Editor’s Note: This is a developing story. Below you’ll find the third journal entry that Caitlin Wang, our advice columnist, wrote after she and her husband, Dr. Li Wang (from UT’s virology lab) fled Austin in mid-February. Caitlin is currently in hiding, on the run from those whom she suspects kidnapped her husband. criminal
March 14, 2020
I’ve been spacing out these journal entries (I write when I’m in the mood) but I will continue to describe events in chronological order as long as nothing bad intervenes. Which is entirely possible from what I’m seeing in Li’s behavior, his curt answers when I ask him questions. He has become very secretive.
We fled Austin on the night of February 14. Yup, that was my Valentine’s celebration, a wild ride into the heart of the Texas Hill Country on an empty highway and dark back roads. Li still wouldn’t really tell me what was going on. “It’s all going to be okay, Kitty,” he kept saying. “We just have to be a little careful right now.” (He is the only person in my life who calls me Kitty.)
“But careful about what?” I asked. This was mid-February, remember, before Covid was much more than a whisper on the wind in the US.
“My sister Mei was working on a vaccine for a deadly virus in her lab in Wuhan. To put it bluntly, she discovered a few things she shouldn’t have. So the authorities took steps and made her disappear.” He paused there and I tried to decipher the expression on his face. That old chestnut about Asians having inscrutable faces is true, by the way. When Li is troubled, he totally turns inward and his face becomes as smooth and unreadable as a marble floor.
“Mei sent me some highly classified material,” he continued. “I will tell you more about that in the next few days, but –” he reached over from the driver’s seat and squeezed my hand, “– it is possible that what the authorities did to Mei they could do to me. I want to make sure that doesn’t happen.”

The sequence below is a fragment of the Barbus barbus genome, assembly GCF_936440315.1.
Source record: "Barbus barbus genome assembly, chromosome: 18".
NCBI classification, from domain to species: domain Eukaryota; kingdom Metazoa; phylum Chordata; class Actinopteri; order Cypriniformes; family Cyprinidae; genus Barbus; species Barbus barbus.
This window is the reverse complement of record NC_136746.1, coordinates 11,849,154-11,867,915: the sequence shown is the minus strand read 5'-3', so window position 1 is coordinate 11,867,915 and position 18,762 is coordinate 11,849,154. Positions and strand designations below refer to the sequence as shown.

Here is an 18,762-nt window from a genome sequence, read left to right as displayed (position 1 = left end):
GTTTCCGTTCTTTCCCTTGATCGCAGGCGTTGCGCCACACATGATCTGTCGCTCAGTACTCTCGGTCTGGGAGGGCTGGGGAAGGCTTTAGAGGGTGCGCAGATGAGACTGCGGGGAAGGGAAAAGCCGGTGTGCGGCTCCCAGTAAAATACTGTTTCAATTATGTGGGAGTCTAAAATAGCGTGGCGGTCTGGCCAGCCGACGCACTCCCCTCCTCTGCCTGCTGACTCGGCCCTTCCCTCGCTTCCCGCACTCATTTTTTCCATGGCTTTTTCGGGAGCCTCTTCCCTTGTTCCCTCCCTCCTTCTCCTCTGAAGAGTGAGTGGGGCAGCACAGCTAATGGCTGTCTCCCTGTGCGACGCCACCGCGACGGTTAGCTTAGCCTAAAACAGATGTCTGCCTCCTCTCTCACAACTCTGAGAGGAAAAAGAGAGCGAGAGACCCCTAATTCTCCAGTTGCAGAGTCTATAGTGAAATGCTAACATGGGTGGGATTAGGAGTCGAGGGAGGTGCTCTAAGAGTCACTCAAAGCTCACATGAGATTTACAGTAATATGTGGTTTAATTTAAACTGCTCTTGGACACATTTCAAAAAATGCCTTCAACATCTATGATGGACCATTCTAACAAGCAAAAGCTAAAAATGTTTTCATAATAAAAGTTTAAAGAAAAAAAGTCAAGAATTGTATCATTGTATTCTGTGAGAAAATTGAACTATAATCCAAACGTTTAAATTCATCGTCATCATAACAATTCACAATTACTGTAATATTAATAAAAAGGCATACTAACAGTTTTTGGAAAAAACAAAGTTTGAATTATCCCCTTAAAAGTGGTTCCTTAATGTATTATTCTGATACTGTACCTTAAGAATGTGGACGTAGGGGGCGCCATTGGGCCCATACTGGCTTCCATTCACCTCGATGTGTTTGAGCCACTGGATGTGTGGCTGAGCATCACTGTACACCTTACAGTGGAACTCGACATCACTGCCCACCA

I was silent a moment. I had tried to put thoughts of Mei’s disappearance and what it might mean out of my head. In a breaking voice I said, “Do you think they killed her, Li?” criminal
His hand tightened over mine. “I don’t know yet. I’m waiting to hear more from Fenfang.”
Mei’s daughter, Fenfang, a microbiologist, might have been silenced herself, but I didn’t want to bring that up with Li. My stomach started gurgling and my mind momentarily became useless. I remembered what Li had told me as we were preparing to leave Austin. “You can’t bring any electronics, Kitty. No computer, iPad, phone, not even your Kindle because those devices are too easy to track, and we don’t want anyone knowing where we are.”
“That’s pretty extreme, Li. How am I supposed to work?” At the time I thought I could still at least write my advice column.
“You’ll have to do it in longhand,” he said. “Anything else is too much of a risk.”
He himself had packed his entire home lab into four big coolers and several boxes of files and paperwork. All of these were loaded into the back of his truck along with six or seven thermal bags filled with milk, yogurt, bread, wine, meat, veggies. He would bring someone else’s computer, one that couldn’t be tracked, in order to continue his research. And he bought us both burner phones. I stared at mine knowing I could only use it for emergencies, and for the first time since Li had told me we had to leave, I felt as if we were truly on the run.
I felt like a criminal, but I had no idea what my crime was.
We’ll post another journal entry on Monday. To start at the beginning of this story, when we first announced that our advice columnist, C.D. Knowles (now confirmed to be Caitlin Wang), had gone missing, please click here. This will be an ongoing publication as we continue to sift through her journal and post the entries that explain everything.